Any seasoned gardener will tell you that they love a challenge. That’s probably because most gardeners deal with a series of problems from the moment their seeds are planted until they plow them back down in the fall. One of the more annoying and difficult to detect issues gardeners face is with a small, eel-like worm that lives in the soil and can be a serious problem to your vegetable garden. Parasitic nematodes, also known as eelworms, can’t be seen with the naked eye, but when they invade your plants, particularly potatoes, they can cause major damage.
A nematode by any other name is just as nasty of a garden problem. Nematode eelworm control can help safeguard your potato crop. Learn about eelworms in potatoes and what you can do to stop them in this insightful article.
What are Potato Eelworms?
Eelworms in potatoes are not an uncommon problem. When these plant parasites are living in the soil, they quickly seek out their favorite hosts, such as potatoes and tomatoes. Once located, these tiny animals go to work eating root hairs and eventually boring through larger roots or the tubers of your potatoes.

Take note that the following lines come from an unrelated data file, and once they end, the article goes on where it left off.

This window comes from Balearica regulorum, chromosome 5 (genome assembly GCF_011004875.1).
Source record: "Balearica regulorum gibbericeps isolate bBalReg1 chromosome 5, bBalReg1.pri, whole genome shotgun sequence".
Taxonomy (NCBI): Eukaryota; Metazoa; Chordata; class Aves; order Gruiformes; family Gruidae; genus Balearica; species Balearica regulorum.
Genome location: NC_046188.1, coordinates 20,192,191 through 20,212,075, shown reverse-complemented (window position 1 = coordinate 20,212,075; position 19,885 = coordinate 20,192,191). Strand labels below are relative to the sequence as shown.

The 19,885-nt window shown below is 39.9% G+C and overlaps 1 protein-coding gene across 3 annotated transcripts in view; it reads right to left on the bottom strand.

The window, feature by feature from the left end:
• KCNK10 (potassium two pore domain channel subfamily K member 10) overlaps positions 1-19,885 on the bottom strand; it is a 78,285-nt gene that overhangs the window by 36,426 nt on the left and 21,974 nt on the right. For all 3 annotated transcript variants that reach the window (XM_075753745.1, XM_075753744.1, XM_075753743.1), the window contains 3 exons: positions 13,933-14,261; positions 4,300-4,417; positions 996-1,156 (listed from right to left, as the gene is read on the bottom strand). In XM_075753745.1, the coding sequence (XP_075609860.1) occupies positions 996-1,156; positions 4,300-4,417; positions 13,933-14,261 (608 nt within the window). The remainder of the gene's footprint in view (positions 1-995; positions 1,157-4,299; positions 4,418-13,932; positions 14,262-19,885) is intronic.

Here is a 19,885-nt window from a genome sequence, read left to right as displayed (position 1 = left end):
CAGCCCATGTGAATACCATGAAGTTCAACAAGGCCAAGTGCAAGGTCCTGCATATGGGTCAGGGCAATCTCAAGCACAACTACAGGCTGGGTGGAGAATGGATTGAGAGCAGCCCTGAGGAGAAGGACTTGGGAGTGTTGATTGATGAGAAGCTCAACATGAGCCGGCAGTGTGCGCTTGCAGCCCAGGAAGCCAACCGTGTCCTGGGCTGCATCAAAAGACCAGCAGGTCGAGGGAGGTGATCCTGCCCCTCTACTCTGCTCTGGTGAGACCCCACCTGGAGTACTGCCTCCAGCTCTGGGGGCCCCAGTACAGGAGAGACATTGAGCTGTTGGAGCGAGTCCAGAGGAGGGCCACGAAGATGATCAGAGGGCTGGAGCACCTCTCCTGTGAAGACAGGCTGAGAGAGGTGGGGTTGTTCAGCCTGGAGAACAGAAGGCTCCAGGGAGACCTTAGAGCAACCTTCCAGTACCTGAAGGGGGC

As they feed, eelworms can cause so much root damage that your plants develop persistent wilting, with floppy yellow leaves that soon turn brown or black as the plant dies. If you’re lucky enough to successfully eek out a harvest, eelworms in potatoes will appear as damaged areas of flesh with multiple visible boreholes.
Treatment for Eelworms
Gardens where potatoes or tomatoes have been planted year after year in the same section of soil are particularly susceptible to infection by this kind of nematode. Eelworm control starts with crop rotations in at least six year cycles. Unfortunately, if your potatoes are already under attack, there’s not much you can do to stop it.
In some areas, solarization can bring the soil temperature high enough to kill eelworms and their eggs. If you’ve had problems in the past, try using resistant potatoes like the following early varieties:
- ‘Lady Christi’
- ‘Pentland Javelin’
Maincrop varieties are also known to carry some resistance to eelworm attacks. These include:
- ‘Lady Balfour’
- ‘Maris Piper’